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Safeguard OSH Solutions - Thomson Reuters

Safeguard OSH Solutions - Thomson Reuters



OSH Tracker

WorkSafe New Zealand v Tracks Concrete (2002) Ltd (DC, 13/01/17)

OSH Tracker

Defendant:
Tracks Concrete (2002) Ltd
Tracks Concrete (2002) Ltd was fined $60,000 with reparation of $5000 after an employee lost three fingers while working to repair brakes on a boat trailer. Other staff working on electrics at the other end of the trailer failed to deploy the company’s isolation hold card system and applied the brakes, trapping his hand. The company had already paid $20,000 reparation (Whakatane DC, 13 January 2017). 
Industry:
Construction
Sub-Industry:
General Construction
Risk:
Machinery (trapped, crushed, cuts)
Harm:
Injury
Penalty Amount:
$90000.00
Reparation Amount:
$25000.00
Appeared in Safeguard issue 162

Judgment Text

NOTES OF JUDGE L M BIDOIS ON SENTENCING 
Judge L M Bidois
[1]
Tracks Concrete (2002) Limited (Tracks) has pleaded guilty to two charges. They are, as an employer, failed to take all practical steps to ensure the safety of an employee who was exposed to the hazard of a brake activation on a boat trailer during maintenance and they did fail as soon as possible after a serious harm occurrence, to provide WorkSafe with written notice. 
[2]
Briefly, in terms of the summary, Tracks main business is concreting and have 40 employees. The victim, Mr Milne, has been employed as a diesel mechanic. Tracks allow employees' vehicles to be fixed. 
[3]
On 22 December 2015 a boat and trailer was brought to the workshop that needed repairs, which included the electronic hydraulics. Work was required to fix an electric problem and the brake pads. 
[4]
Mr Milne, the victim and Mr Smith, the supervisor, were working in the workshop that day. Smith instructed the victim to replace the brake pads. Also an electrician was engaged to assist with the electrical work. All three men worked on the brake system simultaneously. When testing whether or not the brake system was working the electrician activated the brakes. This caused the brake callipers to close and clamp together. Mr Milne, who did not know this was going to happen, was holding a brake calliper as he was working at a different site when it was activated. As a result his hand was trapped in the calliper. 
[5]
The electrician and Mr Smith heard the victim scream and realised what had happened. They cut cables and hydraulic lines. That was not successful. They then tried to bleed a screw to release the callipers. That failed. In the end, the callipers were cut from the trailer using a grinder. The callipers were cut in half freeing the victim's hand. 
[6]
As a result, he went to hospital overnight. Three fingers were partially amputated. There was ongoing rehabilitation and further surgery. After four months he returned to part-time work. He later returned to full-time work. 
[7]
Tracks did not notify WorkSafe of the accident. 
[8]
There is a comprehensive summary with detailed aspects of the case. 
[9]
In relation to this matter, relevant sentencing principles and purposes I have to have regard to include holding you accountable for your offending and promoting a sense of responsibility in you. There is a need for deterrence and denunciation when dealing with work site accidents. I have to take into account the effect the offending has had on the victim but also have regard to the defendant's circumstances.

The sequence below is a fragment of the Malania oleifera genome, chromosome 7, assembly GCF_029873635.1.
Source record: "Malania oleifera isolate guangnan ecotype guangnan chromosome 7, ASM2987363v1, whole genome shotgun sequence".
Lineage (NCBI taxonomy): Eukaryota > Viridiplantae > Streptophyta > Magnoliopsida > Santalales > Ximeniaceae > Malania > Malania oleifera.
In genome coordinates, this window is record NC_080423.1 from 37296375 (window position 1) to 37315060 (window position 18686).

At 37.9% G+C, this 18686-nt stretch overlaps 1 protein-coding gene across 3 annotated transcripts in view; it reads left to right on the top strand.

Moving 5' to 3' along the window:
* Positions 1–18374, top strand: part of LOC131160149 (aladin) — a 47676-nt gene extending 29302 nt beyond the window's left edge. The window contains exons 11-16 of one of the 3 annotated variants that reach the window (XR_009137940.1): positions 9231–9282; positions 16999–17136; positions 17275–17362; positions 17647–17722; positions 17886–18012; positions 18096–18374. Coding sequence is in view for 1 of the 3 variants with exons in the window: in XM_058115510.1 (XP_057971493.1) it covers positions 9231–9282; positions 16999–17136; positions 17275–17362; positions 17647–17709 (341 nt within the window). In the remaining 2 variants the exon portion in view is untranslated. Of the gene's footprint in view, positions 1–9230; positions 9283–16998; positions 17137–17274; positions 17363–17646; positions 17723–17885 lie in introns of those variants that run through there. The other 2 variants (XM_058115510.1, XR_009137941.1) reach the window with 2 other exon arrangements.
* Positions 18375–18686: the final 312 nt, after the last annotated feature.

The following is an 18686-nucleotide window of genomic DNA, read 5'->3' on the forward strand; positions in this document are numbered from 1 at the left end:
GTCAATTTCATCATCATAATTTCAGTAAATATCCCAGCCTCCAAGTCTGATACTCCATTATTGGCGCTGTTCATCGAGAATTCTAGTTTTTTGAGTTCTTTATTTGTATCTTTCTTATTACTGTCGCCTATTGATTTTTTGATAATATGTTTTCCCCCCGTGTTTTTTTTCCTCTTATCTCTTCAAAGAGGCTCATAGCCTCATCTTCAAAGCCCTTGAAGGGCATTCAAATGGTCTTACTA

[10]
I have received comprehensive submissions and cases from both counsel for WorkSafe and for the defendant. 
[11]
Mr Elliott, on behalf of WorkSafe, says that a reparation order in the vicinity of $30,000 to $40,000 should be imposed. A starting point for the s 6 offence should be in the region of $90,000 and $40,000 for the other charge. There is an entitlement to reduction in the starting point for mitigating factors, such as 25 percent for the plea. 
[12]
Both counsel helpfully outline the leading case of DoL v Hanham & Philp Contractors Limited1
| X |Footnote: 1
DoL v Hanham & Philp Contractors Limited (2008) 6 NZELR 79 (HC)Has partially negative history or cases citing, but has not been reversed or overruled[Yellow] 
which sets out the process that the Court needs to undertake. The three main steps are assessing the amount of reparation, fixing the amount of fine, making an overall assessment of proportionality and appropriateness of total imposition of reparation and fine. Reparation and fine serve discrete statutory purposes. There are starting points in terms of the fine being low culpability, medium culpability or high culpability. 
[13]
Mr Milne, the victim, sustained serious injuries. He has returned to work after nine months but he continues to suffer pain, loss of dexterity, sensitivity, sleeplessness, anxiety and embarrassment. 
[14]
The company had offered him $15,000 at the time. Parts of three fingers were amputated. 
[15]
In the case of Big Tuff Pallets2
| X |Footnote: 2
Big Tuff Pallets Ltd v Department of Labour (2009) 7 NZELR 322 (HC)Has Litigation History which is not known to be negative[Blue] 
the Court determined emotional harm reparation of $20,000 and a further $5000 for consequential financial loss. In another case of New Zealand Timber Limited3 fingers and part of a thumb were amputated and $38,000 for emotional harm was ordered. 
[16]
ACC shortfall payments are claimed being $1730 and $206 medical fees for out-of-pocket expenses are also claimed. 
[17]
Mr Elliott submits that the defendant's culpability falls in the upper end of the medium culpability band and justifies a starting range of $90,000. There is the failure to notify. He says that it should be $40,000.